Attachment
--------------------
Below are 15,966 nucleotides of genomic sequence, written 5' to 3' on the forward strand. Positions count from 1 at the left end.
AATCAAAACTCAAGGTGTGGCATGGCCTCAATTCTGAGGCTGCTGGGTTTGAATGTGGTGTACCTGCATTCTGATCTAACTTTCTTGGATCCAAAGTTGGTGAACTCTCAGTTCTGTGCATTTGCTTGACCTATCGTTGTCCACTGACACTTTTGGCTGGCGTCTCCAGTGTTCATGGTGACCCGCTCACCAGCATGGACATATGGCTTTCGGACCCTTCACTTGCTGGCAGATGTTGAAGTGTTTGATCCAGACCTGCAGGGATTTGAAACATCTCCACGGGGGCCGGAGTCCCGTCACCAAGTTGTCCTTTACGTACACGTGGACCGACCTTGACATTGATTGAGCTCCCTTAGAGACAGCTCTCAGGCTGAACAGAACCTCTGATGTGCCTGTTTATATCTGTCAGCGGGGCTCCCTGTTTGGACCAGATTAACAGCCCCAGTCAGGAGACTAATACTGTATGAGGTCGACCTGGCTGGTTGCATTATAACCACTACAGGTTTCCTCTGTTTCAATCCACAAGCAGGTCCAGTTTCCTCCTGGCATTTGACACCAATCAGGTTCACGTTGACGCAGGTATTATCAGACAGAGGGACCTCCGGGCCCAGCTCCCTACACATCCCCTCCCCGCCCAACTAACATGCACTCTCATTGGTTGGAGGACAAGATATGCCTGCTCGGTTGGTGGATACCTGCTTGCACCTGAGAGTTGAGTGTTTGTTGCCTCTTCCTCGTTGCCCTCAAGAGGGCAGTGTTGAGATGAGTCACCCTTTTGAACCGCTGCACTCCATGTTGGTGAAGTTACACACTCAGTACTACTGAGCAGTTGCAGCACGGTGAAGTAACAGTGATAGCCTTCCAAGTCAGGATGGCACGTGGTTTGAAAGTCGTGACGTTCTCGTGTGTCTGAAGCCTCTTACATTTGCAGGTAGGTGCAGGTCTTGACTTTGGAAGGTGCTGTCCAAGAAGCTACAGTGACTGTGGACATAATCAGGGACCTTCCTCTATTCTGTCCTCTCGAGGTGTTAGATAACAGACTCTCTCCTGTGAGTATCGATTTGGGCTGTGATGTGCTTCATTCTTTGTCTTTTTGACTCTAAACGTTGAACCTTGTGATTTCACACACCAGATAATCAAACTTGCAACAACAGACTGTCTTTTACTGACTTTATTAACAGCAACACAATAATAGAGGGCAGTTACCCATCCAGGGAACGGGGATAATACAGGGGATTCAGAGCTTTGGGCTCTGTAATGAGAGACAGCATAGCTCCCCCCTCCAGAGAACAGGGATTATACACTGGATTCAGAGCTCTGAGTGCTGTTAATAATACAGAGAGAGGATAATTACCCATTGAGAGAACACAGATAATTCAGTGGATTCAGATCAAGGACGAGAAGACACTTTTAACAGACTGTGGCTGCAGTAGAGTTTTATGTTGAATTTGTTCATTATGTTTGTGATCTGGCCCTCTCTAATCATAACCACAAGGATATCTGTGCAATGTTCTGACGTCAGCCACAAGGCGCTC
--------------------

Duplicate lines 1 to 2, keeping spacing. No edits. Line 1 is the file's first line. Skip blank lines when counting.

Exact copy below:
Below are 15,966 nucleotides of genomic sequence, written 5' to 3' on the forward strand. Positions count from 1 at the left end.
AATCAAAACTCAAGGTGTGGCATGGCCTCAATTCTGAGGCTGCTGGGTTTGAATGTGGTGTACCTGCATTCTGATCTAACTTTCTTGGATCCAAAGTTGGTGAACTCTCAGTTCTGTGCATTTGCTTGACCTATCGTTGTCCACTGACACTTTTGGCTGGCGTCTCCAGTGTTCATGGTGACCCGCTCACCAGCATGGACATATGGCTTTCGGACCCTTCACTTGCTGGCAGATGTTGAAGTGTTTGATCCAGACCTGCAGGGATTTGAAACATCTCCACGGGGGCCGGAGTCCCGTCACCAAGTTGTCCTTTACGTACACGTGGACCGACCTTGACATTGATTGAGCTCCCTTAGAGACAGCTCTCAGGCTGAACAGAACCTCTGATGTGCCTGTTTATATCTGTCAGCGGGGCTCCCTGTTTGGACCAGATTAACAGCCCCAGTCAGGAGACTAATACTGTATGAGGTCGACCTGGCTGGTTGCATTATAACCACTACAGGTTTCCTCTGTTTCAATCCACAAGCAGGTCCAGTTTCCTCCTGGCATTTGACACCAATCAGGTTCACGTTGACGCAGGTATTATCAGACAGAGGGACCTCCGGGCCCAGCTCCCTACACATCCCCTCCCCGCCCAACTAACATGCACTCTCATTGGTTGGAGGACAAGATATGCCTGCTCGGTTGGTGGATACCTGCTTGCACCTGAGAGTTGAGTGTTTGTTGCCTCTTCCTCGTTGCCCTCAAGAGGGCAGTGTTGAGATGAGTCACCCTTTTGAACCGCTGCACTCCATGTTGGTGAAGTTACACACTCAGTACTACTGAGCAGTTGCAGCACGGTGAAGTAACAGTGATAGCCTTCCAAGTCAGGATGGCACGTGGTTTGAAAGTCGTGACGTTCTCGTGTGTCTGAAGCCTCTTACATTTGCAGGTAGGTGCAGGTCTTGACTTTGGAAGGTGCTGTCCAAGAAGCTACAGTGACTGTGGACATAATCAGGGACCTTCCTCTATTCTGTCCTCTCGAGGTGTTAGATAACAGACTCTCTCCTGTGAGTATCGATTTGGGCTGTGATGTGCTTCATTCTTTGTCTTTTTGACTCTAAACGTTGAACCTTGTGATTTCACACACCAGATAATCAAACTTGCAACAACAGACTGTCTTTTACTGACTTTATTAACAGCAACACAATAATAGAGGGCAGTTACCCATCCAGGGAACGGGGATAATACAGGGGATTCAGAGCTTTGGGCTCTGTAATGAGAGACAGCATAGCTCCCCCCTCCAGAGAACAGGGATTATACACTGGATTCAGAGCTCTGAGTGCTGTTAATAATACAGAGAGAGGATAATTACCCATTGAGAGAACACAGATAATTCAGTGGATTCAGATCAAGGACGAGAAGACACTTTTAACAGACTGTGGCTGCAGTAGAGTTTTATGTTGAATTTGTTCATTATGTTTGTGATCTGGCCCTCTCTAATCATAACCACAAGGATATCTGTGCAATGTTCTGACGTCAGCCACAAGGCGCTC